In Our Waters - The Other Lexington
The young Harvard University student had little time to waste. He pulled the last page of his completed thesis from the typewriter and placed it hurriedly along with the other pages of his academic achievement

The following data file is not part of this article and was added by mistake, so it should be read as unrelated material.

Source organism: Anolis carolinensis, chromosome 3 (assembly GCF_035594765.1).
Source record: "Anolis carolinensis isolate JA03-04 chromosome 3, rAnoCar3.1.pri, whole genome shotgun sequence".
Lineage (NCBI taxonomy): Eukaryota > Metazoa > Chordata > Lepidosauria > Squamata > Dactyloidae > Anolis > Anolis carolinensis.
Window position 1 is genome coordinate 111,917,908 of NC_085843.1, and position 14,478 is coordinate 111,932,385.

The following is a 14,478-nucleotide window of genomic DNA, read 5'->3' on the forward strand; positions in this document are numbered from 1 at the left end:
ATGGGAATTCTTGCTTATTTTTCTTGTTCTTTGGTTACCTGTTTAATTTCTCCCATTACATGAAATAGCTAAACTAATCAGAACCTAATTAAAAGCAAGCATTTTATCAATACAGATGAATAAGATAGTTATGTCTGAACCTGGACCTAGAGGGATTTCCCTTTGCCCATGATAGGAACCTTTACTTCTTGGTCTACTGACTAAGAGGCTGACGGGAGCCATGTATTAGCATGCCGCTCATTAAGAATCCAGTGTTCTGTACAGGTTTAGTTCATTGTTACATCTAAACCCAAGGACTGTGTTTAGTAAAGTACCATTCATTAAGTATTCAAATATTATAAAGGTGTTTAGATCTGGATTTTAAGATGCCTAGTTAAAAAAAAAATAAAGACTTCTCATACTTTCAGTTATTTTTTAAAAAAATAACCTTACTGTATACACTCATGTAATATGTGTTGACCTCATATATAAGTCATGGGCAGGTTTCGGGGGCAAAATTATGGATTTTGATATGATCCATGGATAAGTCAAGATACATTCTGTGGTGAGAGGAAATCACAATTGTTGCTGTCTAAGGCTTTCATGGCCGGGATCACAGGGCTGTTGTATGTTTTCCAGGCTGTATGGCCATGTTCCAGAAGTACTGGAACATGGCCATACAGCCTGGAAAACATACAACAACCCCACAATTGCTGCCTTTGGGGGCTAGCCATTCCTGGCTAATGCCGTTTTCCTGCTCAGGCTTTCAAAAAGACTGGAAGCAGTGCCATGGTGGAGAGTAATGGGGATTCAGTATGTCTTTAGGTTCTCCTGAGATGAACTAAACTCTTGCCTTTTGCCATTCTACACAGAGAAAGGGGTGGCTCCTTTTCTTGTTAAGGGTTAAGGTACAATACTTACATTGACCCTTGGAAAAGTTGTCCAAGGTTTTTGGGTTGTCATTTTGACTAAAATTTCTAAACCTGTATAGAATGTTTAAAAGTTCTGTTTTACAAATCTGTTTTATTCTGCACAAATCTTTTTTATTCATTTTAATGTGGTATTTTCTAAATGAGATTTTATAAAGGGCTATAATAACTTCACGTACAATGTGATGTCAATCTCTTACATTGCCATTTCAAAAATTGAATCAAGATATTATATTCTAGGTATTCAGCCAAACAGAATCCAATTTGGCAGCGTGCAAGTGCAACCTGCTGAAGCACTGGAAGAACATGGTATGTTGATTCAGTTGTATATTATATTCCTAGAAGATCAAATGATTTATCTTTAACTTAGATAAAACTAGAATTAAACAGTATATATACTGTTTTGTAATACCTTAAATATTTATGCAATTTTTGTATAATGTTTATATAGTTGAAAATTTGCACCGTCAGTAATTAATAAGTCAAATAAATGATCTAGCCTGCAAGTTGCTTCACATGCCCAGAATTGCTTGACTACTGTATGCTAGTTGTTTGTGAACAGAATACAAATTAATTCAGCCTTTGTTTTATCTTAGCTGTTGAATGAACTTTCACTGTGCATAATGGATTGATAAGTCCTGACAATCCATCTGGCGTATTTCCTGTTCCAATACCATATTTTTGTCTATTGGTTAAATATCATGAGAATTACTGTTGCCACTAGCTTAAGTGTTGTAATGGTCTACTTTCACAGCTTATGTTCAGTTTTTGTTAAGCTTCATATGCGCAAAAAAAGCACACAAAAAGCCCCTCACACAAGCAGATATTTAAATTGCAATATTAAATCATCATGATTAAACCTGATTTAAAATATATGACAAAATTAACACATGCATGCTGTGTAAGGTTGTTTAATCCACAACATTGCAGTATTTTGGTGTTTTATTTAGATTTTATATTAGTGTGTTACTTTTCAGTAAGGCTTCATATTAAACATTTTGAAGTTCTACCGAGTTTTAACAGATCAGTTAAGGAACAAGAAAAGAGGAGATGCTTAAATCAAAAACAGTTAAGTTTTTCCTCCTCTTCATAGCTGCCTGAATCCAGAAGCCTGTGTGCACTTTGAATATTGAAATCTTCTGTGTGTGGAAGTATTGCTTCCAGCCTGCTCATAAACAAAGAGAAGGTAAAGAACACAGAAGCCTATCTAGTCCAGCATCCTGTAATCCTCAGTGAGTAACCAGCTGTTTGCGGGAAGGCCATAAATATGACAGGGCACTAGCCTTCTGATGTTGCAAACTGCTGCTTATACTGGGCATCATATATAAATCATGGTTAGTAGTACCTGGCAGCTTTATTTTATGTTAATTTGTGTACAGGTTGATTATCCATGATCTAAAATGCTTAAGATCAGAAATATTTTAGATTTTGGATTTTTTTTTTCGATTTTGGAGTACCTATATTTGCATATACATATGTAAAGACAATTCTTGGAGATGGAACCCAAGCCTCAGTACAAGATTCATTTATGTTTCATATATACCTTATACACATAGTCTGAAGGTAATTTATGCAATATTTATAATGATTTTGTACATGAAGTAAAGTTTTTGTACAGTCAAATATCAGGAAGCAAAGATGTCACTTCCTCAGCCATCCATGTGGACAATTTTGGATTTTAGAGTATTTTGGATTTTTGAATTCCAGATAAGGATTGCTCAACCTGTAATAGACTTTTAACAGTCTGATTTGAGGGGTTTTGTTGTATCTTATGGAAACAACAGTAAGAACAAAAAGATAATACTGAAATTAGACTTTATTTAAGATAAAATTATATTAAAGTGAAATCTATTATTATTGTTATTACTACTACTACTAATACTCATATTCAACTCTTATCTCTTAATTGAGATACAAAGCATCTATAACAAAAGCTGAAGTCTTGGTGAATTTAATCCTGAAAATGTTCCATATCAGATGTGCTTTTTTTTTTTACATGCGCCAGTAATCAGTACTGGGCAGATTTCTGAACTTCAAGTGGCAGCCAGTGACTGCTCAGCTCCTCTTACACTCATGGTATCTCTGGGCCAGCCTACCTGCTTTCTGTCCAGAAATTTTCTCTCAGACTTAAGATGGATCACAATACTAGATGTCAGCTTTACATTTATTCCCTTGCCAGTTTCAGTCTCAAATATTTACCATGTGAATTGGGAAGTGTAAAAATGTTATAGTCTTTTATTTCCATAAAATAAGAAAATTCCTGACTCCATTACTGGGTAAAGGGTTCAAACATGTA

on the corner of his text-book covered desk. He spun around in his room, grabbed his school bag then turned around again, grabbed the thesis, and slid the tome in amongst a few text books and other papers in the bag. The blaring horn of his father’s Desoto yelped as if a wounded dog through the late afternoon air. “Your father wants to go,” he heard his mother call out from the bottom of the stairs. “Coming,” he replied. “I will be down in one minute.” He scanned the room for his jacket and found it crumpled at the base of his bed. “Coming now,” he replied as he pulled on the jacket and grabbed his school bag. “One minute.” “Have a safe trip dear,” his mother offered softly as she kissed him on the cheek. “Now don’t keep your father waiting. You know how impatient he gets.” He smiled. “Yes,” he offered in reply. “I certainly do.” He turned and raced out to his father and the warmed up Desoto. “Finish up your thesis?” his father inquired as he got into the front seat of the sedan. “Yes,” he replied. “I am so glad it is done.” “Well,” his father cleared his throat as he shifted the car into reverse, “if you hadn’t hung out so much with your friends over the break….” “I know Dad,” the young man offered. “I know your right but most importantly, it is done.” Within an hour, the young Harvard University student was back amongst his fellow collegians in the waiting room at Pier 11. Within twelve or so hours, the college students would be back at their Ivy League bastions of academia and returning to their educational pursuits. The men caroused and cajoled about their experiences over the long winter’s break. Few were looking forward to returning to their studies but all knew that all good things must come to an end. At half past five o’clock, the ticket agents began boarding for the Providence, Rhode Island bound steamer. The Lexington had a scheduled departure time of six o’clock. Standing on the bridge, Captain William Pendleton looked at his pocket watch. He was a man who wanted to ensure a timely departure from the dock. As he stepped on to the bridge, he turned and walked over to Harris Angell, the pilot. “Happy New Year,” Captain Pendleton offered as he outstretched his hand. “Happy New Year to you as well Captain Pendleton. Ready when you are to get you and your passengers on your way.” The captain smiled. “Excellent. We do have a schedule to keep you know. The Lexington has a tradition to uphold.” The steamer Lexington had been built by Harlan and Hollingsworth in Wilmington, Delaware in 1890 and was christened under the name Washington. At two hundred and forty-six feet in length, with a beam of forty-six feet and a draft of fifteen feet, five inches, the vessel had been plying local waters for over forty-years. Her normal route of the Colonial Line was between Pier 11 on the North River and Providence Rhode Island, via the East River, Long Island Sound and into Narragansett Bay. The weather on January 2, 1935 was brisk and the waters were chilled. With a crew of fifty-five officers and crew, the approximate tally on passengers was one hundred and twenty-six. A few moments after six o’clock, Pilot Angell began maneuvering the Lexington free from the pier. As the officers and mates conducted their duties, the passengers – a mixed lot of returning college students, families, friends, and business men, found refuge from the cold and chilly air in the various saloons and dining rooms aboard the steamer. The young college student from Harvard had joined into a game of cribbage with some acquaintances from his college and a few other collegians from Brown. With twelve hours of freedom left, a game of sport was a great way to pass the time. His thesis done, he reflected, was safely stowed in his school bag. The Lexington began her voyage up the East River and as she was approaching the Manhattan Bridge, Captain Pendleton and Pilot Angell spotted the lights of a southbound vessel. Though the Lexington should have been further to the starboard on his northbound voyage, the steamer had to adjust her course due to a tow ahead. Maneuvering through the bustling waterway was part and parcel to good seamanship. As long as everyone on the various bridges of the myriad vessels observed the nautical rules of the road, there should not be any issue. Captain Pendleton and Pilot Angell listened for a signal from the south bound vessel. There was nothing. Captain Pendleton offered a passing signal. The signal came unanswered. Meanwhile, on the bridge of the southbound vessel, pilot Walter S. Mitchell and Captain Wickman spotted the starboard light of the northbound vessel off his port bow. Pilot Mitchell ordered a single blast of the ship’s horn indicating that his intention was to remain on course and pass the steamer on his own vessel’s port side. Pilot Mitchell and Captain Wickman waited anxiously for a reply. The Jane Christenson’s engines were still operating at full speed. There was still no response from the northbound steamer. Captain Wickman scanned the scene. He anxiously tapped his fingers against the wooden casement of the bridge windows. He preferred the open sea lanes and not the busy water ways of New York City. Suddenly, two shrill blasts were heard. Pilot Mitchell was confused by the reply. The steamer wanted to cross? The damn fool, Mitchell uttered under his breath. Pilot Mitchell sounded several short warning blasts from the Jane Christenson’s whistles and ordered his charge’s engines to full reverse. Pilot Mitchell and Captain Wickman knew it was going to be too late. Aboard the Lexington, Pilot Angell and Captain Pendleton had heard the alarm signals but could not understand why the southbound vessel had not altered her course. Captain Pendleton ordered full steam ahead in a hope to avoid the looming bow of the Jane Christenson. If the Lexington could gain enough speed, he could pull her stern clear of any collision. The Lexington’s engines increased in their intensity but it was too little too late. The Lexington was not going to clear the bow of the southbound steamer. Suddenly the bow of the Jane Christenson surged into the hull of northbound steamer, on her starboard side forward amidships. The thick and stubby bow of the Jane Christenson splintered the hull in a horrific crescendo of cracking wood and steel. Captain Wickman ordered an immediate report from the engine room. Aboard the Lexington, Captain Pendleton and Pilot Angell took immediate action. The two men instantly felt the steamer take a starboard list. The Lexington, both men know, had only minutes to survive. Throughout the Lexington, it was clear that the vessel had been struck by something. Officers, mates and crew without hesitation or panic, began to assist passengers to the rails of the vessel. It was clear, by the list of the vessel, that time would be precious. With several tug boats operating in the bustling waterway, all had witnessed the collision and all were rushing alongside to take passengers to safety. Meanwhile on the bridge of the Lexington, Captain Pendleton passed orders to his officers and mates to assist the passengers and to ensure that all spaces were clear. The steamer’s manifest was unclear. Captain Pendleton had no way of knowing exactly how many souls were aboard. He would have to rely on his men and his own accounting of all of the passenger spaces to ensure that all were put over safely and that none of his charges were unable to escape certain death in the icy waters. Captain Pendleton began assisting passengers onto the main decks to depart the steamer. John Cobb, the purser aboard the Lexington raced through the passageways to the point of impact from the southbound freighter. He quickly scanned the destroyed staterooms to ensure that no one was in the compartments. Confident that all were devoid of passengers, he returned to the main deck to his emergency station and began assisting other passengers to the rails to disembark. In the engine room, Chief Engineer Eldon C. Keenan had heard the passing signals and then, in a matter of seconds, felt the horrific and thunderous crunch of the collision. Water from the East River poured into the engine room. There would be no way he could save the steamer. He received orders from Captain Pendleton. Clear the space and get out. Chief Engineer Keenan passed word to his men. Clear out of the engine room and get to safety. The massive boilers serving as ticking time bombs as the icy waters rushed around them. Hopefully Chief Engineer Keenan prayed, the newly installed equipment would stand up to the temperature change and not explode – instantly sending shrapnel and certain death to those in the engine room and nearby compartments and decks. A flotilla of Good Samaritan vessels came alongside the stricken steamer in what felt like seconds. The tugboats – the Reading Railroad tugboat Patience, the Diamond S., the Elmira, and the John Rugge – converged on the sinking steamer and their crewmen began assisting passengers – college students, mothers with small children, crewmen from the steamer, a set of honeymooners, and businessmen to safety. Only minutes had elapsed. There was no panic. There were no frantic screams. Everyone, following orders provided calmly and coolly by the Lexington’s officers and mates, remained calm and collected. The Lexington sank lower and lower into the East River. Within ten minutes, the Lexington, split in two, had sunk into the muddy bottom of the East River. Only the superstructure of the vessel peered out from the surface of the water. While the tugboats transported the rescued ashore, New York City Fireboats and Police boats converged on the scene. The arching beams from deck lights and searchlights scanned the waters for those who may have leapt into the water to survive the sinking. A few, it was quickly determined, were not aboard any of the tugboats. Several crewmen were missing. Sadly, the last reported sighting of the missing men had been them returning to the forecastle to get the recently issued pay. For the missing men, their rush to save their earnings spelled their demise. Captain Wickman and Pilot Mitchell’s attempt to keep the bow of their steamer engaged into the stricken steamer to try and stem the incoming rush of water failed and the Jane Christenson retreated to the flats off of Red Hook Brooklyn. Despite the horrific collision, she was relatively unscathed by the incident. The collision between the two vessels fell under the jurisdiction of the U.S. Steamboat Inspection Service. Serving as the chair of the inquiry was Captain George Fried, who had been a hero during the brave rescues of the crews of the Antinoe in 1926 and of the Florida in 1929. While speculation and reports varied in the press from a host of sources – including those aboard both vessels – the testimony of both captains and crews would prove vital in determining the cause of the incident and to determine if charges of negligence were warranted. During the investigation, both Captain Pendleton and Captain Wickman offered different accounts of the sound signals provided by both vessels. Captain Pendleton indicated that the Jane Christenson offered none until after the collision – three short blasts. Captain Wickman argued that he and his pilot had in fact offered several sound signals and that Captain Pendleton did not heed any of them in a timely and prudent manner. All of the men who testified on behalf of their respective captains corroborated their own captain’s version of events. In late January of 1935, both Captain Pendleton and Captain Wickman were exonerated of any “reckless” actions involved in the incident. The U.S. Steamboat Inspection Service had delivered their findings. However, there was still more to come of the case. A subsequent inquiry held by both the Steamboat Inspection Service and the Bureau of Navigation continued for several months. In April of 1935, Captain Pendleton indicated in his testimony that due to the heavy congestion of traffic in the waterway, not just on the night in question, but on many occasions as he plied the route, he was forced to maneuver his charge closer to Manhattan than to the Brooklyn shoreline. This alteration of course was due to the heavy traffic and that maneuver, “lessened the lateral distance between her (the Lexington) and the freighter.” Meanwhile, Captain Wickman of the Jane Christenson asserted that his vessel had been within the rules of the road and that his testimony never wavered. The Board of Inquiry offered its final determination in late April of 1935. Captain Pendleton was exonerated of any wrong-doing. The entire incident had been the result of misinterpreted signals. In an incident that could have been avoided, there were only two confirmed losses of life. Considering the weather conditions, time of day, and the limited time in which the Lexington sank into the East River, the loss of life could have been much higher. The well-trained and professional crew of the Lexington coupled with the alert and diligent mariners working in the busy waterway clearly assisted in ensuring that the stricken souls were plucked to safety quickly and efficiently. The Colonial Line Steamer Lexington had met her demise but unlike the Lexington that burned and sank in the Long Island Sound in 1840 with the loss of over one hundred and fifty men, women and children, this Lexington and her passengers and crew were very lucky on the night of January 2, 1935. All of course considered themselves lucky but that Harvard University student who, as he stood along the rail of the tugboat that was his savior realized that his school bag and his long-labor of love thesis had been lost forever, in our waters.